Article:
200 gallon polythylene tank

cephaloholic

O. vulgaris
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#1
:cuttle:My dad has finally agreed we can have a large tank in the new part of the basement. I plan on getting a 200 gallon circular polythylene tank from Carolina Biological Company. I'm going to put an efficient protein skimmer, live rock, and som aquatic plants for hiding. Could i keep a group of Sepia Bandensis in here for a breeding project. If so how many. Is this a big enough tank for a group with limited fighting. Please tell me your thoghts:cuttle::cuttle::cuttle:
 

Thales

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#2
You could put a lot in there, 'specially if you did some stuff with rock or something creative to make 3 dimensional space for them to move around. I would say you could go with 15 - 20 in there. You could even divide it and have two groups, and even have floating 'pens' for different sizes. In my opinion, what you are talking about is perfect for breeding S. bandensis. FUN!
 

Paradox

Haliphron Atlanticus
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#3
Thats an exiting project! Take a look at Thales or my tank design for ideas of large ceph systems. Ive actualy been keeping a better journal of my tank and ceph breeding here

http://reefcentral.com/forums/showthread.php?s=&threadid=1245638

Since you plan on breeding, you will need a smaller chamber to keep eggs, babies and juveniles. This can be as simple as plumbing in a 10 gallon tank to your main system.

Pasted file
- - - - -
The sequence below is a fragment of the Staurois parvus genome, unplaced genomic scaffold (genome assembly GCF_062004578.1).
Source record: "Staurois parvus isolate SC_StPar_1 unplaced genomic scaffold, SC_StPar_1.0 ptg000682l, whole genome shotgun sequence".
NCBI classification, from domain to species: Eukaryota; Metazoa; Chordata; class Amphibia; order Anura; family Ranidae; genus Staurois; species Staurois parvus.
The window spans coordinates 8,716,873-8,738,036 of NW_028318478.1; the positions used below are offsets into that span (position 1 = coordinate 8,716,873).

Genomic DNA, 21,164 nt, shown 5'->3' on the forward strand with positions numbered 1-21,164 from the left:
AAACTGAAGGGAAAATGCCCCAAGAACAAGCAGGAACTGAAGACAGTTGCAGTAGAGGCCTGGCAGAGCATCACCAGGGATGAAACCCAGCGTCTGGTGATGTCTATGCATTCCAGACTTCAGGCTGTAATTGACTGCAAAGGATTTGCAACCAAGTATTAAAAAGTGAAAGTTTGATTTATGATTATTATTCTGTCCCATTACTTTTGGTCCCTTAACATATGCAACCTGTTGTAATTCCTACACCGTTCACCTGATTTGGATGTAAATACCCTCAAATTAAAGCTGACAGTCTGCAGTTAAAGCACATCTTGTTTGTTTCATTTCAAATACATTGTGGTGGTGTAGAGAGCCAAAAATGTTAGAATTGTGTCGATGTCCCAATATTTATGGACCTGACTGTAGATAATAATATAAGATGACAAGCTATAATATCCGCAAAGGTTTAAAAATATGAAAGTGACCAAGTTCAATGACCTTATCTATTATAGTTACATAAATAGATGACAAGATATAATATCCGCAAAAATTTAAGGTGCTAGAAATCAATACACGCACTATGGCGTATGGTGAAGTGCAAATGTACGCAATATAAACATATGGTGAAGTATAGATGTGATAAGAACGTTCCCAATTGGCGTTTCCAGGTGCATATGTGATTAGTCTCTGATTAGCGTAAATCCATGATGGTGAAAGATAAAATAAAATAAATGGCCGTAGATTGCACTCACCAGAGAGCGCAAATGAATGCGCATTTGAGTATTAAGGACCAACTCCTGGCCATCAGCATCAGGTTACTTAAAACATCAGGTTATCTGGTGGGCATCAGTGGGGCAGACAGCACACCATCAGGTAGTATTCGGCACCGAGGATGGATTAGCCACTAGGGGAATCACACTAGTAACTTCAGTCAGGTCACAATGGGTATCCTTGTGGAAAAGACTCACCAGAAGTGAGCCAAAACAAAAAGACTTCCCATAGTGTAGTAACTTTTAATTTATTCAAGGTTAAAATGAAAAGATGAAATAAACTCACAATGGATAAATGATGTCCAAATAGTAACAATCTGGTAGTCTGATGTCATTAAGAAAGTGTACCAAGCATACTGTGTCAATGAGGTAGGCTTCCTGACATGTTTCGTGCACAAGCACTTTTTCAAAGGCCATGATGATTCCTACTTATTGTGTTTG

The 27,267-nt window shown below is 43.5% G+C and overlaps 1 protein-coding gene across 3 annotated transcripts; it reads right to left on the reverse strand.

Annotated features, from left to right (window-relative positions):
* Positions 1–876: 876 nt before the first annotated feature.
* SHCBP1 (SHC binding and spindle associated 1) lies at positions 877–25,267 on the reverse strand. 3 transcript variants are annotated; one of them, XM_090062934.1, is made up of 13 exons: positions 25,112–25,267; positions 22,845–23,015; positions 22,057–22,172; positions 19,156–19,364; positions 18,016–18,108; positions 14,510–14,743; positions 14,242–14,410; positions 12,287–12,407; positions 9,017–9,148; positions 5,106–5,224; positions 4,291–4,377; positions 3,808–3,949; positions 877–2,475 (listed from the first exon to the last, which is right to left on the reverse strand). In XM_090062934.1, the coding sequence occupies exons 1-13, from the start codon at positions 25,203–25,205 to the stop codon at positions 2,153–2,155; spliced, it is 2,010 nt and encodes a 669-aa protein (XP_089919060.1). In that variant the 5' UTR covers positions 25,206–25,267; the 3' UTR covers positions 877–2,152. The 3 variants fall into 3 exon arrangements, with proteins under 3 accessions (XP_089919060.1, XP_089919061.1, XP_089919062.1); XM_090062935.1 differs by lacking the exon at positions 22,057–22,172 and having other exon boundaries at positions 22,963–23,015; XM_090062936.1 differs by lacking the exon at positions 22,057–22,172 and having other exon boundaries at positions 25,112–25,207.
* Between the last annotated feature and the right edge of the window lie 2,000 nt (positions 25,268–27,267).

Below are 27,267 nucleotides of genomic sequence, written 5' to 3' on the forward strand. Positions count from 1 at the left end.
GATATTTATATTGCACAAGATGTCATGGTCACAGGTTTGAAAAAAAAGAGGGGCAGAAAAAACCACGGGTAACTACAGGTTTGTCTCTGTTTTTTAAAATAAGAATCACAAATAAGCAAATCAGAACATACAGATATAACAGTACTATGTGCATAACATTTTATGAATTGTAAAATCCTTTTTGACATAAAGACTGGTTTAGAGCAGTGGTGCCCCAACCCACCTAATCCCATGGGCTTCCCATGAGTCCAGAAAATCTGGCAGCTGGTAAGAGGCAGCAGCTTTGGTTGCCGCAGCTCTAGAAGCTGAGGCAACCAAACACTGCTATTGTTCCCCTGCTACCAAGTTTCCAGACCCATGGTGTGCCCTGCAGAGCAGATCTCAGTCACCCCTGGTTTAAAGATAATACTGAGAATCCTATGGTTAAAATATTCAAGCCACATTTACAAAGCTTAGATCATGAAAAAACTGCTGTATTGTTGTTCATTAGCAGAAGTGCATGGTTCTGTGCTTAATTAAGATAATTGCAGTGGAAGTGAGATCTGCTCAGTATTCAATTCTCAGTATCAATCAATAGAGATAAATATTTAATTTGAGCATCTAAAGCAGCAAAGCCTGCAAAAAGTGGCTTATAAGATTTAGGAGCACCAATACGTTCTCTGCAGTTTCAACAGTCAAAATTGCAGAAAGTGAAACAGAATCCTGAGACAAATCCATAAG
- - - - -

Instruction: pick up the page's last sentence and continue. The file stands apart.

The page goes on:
What I consider necessary equipment would be a good skimmer and an RO/DI unit.

Things I think that are important is nitrate export if you want to breed and also aid in keeping your tank free of nuisance algae. This can be with macro algae (in tank or in refugium), or a sulfur denitifier.

I also like phosphate reactors for this really helps bringing phosphates down to 0, which prevents nuisance algae in the tank.
 

DWhatley

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#4
Not to throw a curve ball but Steve mentioned that he felt that the polyethylene containers they tried for the squid babies caused a problem. I don't know it this would relate to cuttles as well but it is something to investigate before buying the tank.
 

Jean

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#5
dwhatley;115835 said:
Not to throw a curve ball but Steve mentioned that he felt that the polyethylene containers they tried for the squid babies caused a problem. I don't know it this would relate to cuttles as well but it is something to investigate before buying the tank.
I have a vague memory of this as well, might be best to pm Steve and get the details

J
 

cthulhu77

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#6
Some polyethylene plastics use Tolulene as a base solvent, this would leach out in salt water over time. I doubt that Carolina Biological would sell such a product though, especially if they knew what the tank was for.
How about getting an acrylic tank?
 

cthulhu77

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#8
We used CB tanks for raising Hawaiian Lionfish, and never had an issue...but they are tough buggers. I'm sure what they are selling is salt safe. Best to talk to them first, though.
 

esquid

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#11
well, they are livestock water troughs. and where livestock eat deer and turkey tend to hang out also and they are plump and tasty looking.... at least that's how things are in my town. on my street the lack of gunshots is more worrying than the sound of them.
 

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